- What is web accessibility?
- Why should I make my websites accessible?
- What is the California State University (CSU) system's policy on web accessibility?
- Which set of Web Accessibility Standards does SF State follow?
- Why do we recommended using the SF State Web template?
- What is my department or unit required to do?
- How do I know if my website or web application is compliant with SF State Web Accessibility Standards?
- How do I ensure mass marketing emails that I send out are accessible?
- Where can I get help and/or training?
Web accessibility means that web, design and content developers create barrier-free websites and web applications so that people with disabilities can navigate, understand, perceive and interact with the Web. The disabilities that are addressed by web accessibility include physical, visual, auditory, speech, cognitive and neurological disabilities. Web accessibility can also benefit people without documented disabilities (ex. older people who might have vision challenges)
Could you imagine your life without the Web? Many people cannot, and this shows how important the Web has become in our daily life. We use it for work, study, information, communication and more. Many people with disabilities would also agree that the Web has changed their lives. For many people with disabilities, the Web provides many opportunities to get information and interact with other people that they were unable to in the past. However, the Web also provides many barriers to people with disabilities.
The CSU and SF State community includes many students, faculty and staff with disabilities. The CSU and SF State recognize the principal importance to provide equal access and equal opportunity to all its students and employees. Therefore, the CSU and SF State have implemented policies on web accessibility.
Additionally, the Americans with Disabilities Act of 1990 (ADA) and Section 504 of the Rehabilitation Act of 1973 require SF State to provide qualified individuals with disabilities equal access to all its programs, services, and activities. Access to the Internet and its resources is covered by the ADA. The need to make websites, web applications, and digital content accessible is also underscored by California Government Code 11135, which applies Section 508 requirements to the CSU.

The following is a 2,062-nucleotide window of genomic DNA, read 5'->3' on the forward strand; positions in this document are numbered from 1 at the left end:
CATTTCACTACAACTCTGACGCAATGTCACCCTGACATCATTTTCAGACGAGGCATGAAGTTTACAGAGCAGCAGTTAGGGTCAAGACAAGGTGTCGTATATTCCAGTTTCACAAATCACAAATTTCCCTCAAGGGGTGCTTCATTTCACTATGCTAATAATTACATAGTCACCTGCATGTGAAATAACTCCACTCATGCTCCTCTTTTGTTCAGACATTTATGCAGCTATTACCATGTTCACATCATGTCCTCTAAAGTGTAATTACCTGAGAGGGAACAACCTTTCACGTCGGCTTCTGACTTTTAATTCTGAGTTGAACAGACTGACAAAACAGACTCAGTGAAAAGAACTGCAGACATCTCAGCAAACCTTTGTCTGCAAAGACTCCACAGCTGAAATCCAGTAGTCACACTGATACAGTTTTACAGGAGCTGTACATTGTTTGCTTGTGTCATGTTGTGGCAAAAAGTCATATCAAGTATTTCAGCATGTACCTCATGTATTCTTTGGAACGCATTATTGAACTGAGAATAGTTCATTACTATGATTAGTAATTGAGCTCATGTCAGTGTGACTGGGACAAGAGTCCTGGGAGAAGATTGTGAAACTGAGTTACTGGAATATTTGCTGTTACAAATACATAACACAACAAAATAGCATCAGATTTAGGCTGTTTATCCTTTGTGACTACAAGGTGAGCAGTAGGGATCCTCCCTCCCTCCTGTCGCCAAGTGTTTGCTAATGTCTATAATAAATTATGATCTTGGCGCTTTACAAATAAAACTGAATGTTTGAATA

The CSU Accessible Technology Initiative (ATI), as mandated by Coded Memoranda AA-2013-03 (PDF), requires that all new and major redesign web projects will meet accessibility standards. New and updated administrative websites, web applications, and web content produced by the CSU or by third-party developers should, at a minimum, conform to baseline accessibility standards as defined in Section 508, Subpart B, and where appropriate, Subpart C. SF State is working to comply with this policy. The SF State ATI team has started to implement the policy by focusing on new sites that are under development and sites that are undergoing a major revision. The goal is to ensure that new websites and services incorporate accessibility in the design and authoring process.
SF State has adopted the CSU ATI Accessibility requirements incorporate both Section 508 and the Web Content Accessibility Guidelines (WCAG) 2.0.
More information on SF State's Web Accessibility Standards.
We strongly recommend using the SF State Web Template, which has been developed by University Communication in collaboration with Information Technology Services (ITS) web and mobile team and the SF State ATI team. It guarantees, if correctly used, that the basic features of a website such as navigation, search functions and layout structure are accessible to people with disabilities. By using the template you will pass many of the SF State Web Accessibility Checkpoints. We also recommend using Drupal, which is provided by ITS and uses the SF State template. Drupal is a content management system that helps you to edit your website in an easy way.
For new websites:
All new websites need to be accessible to people with disabilities. If you are starting to create a new website, we strongly recommend using the SF State Web Template in Drupal. Before you can go live, you need to perform a manual self-assessment of your website and send the summary to the SF State ATI team in the Disability Programs and Resource Center (DPRC). We will assess your summary, write you a report and offer you help and training if needed. We will also provide you with an automated assessment and/or give you an account to use the automated assessment tool by yourself.
For updated websites:
If you are making major changes to your website, (such as updating most of the content, transferring content to Drupal), you will also need to follow the manual assessment procedure. Before you can go live, you need to perform a self-assessment of your website and send the summary to the ATI Support team at email@example.com. We will then assess your website and write you a report.
We will also provide you with an automated assessment and/or give you an account to use the automated assessment tool by yourself.
The SF State ATI team has created a step-by-step web assessment process which helps you to assess your website and check for compliance.
The SF State ATI team has developed a resource to ensure that mass marketing emails are accessible. Please visit the resource on ensuring Accessibility of Mass Marketing emails
The ATI Team offers a variety of training and assistance in making your website accessible such as workshops, one-on-one training and online training resources.
If you are interested in training, please email us at firstname.lastname@example.org.
Our website offers a selection of relevant websites to learn more about accessibility.
If you have specific questions on the assessment process or the manual assessment procedure, please contact email@example.com.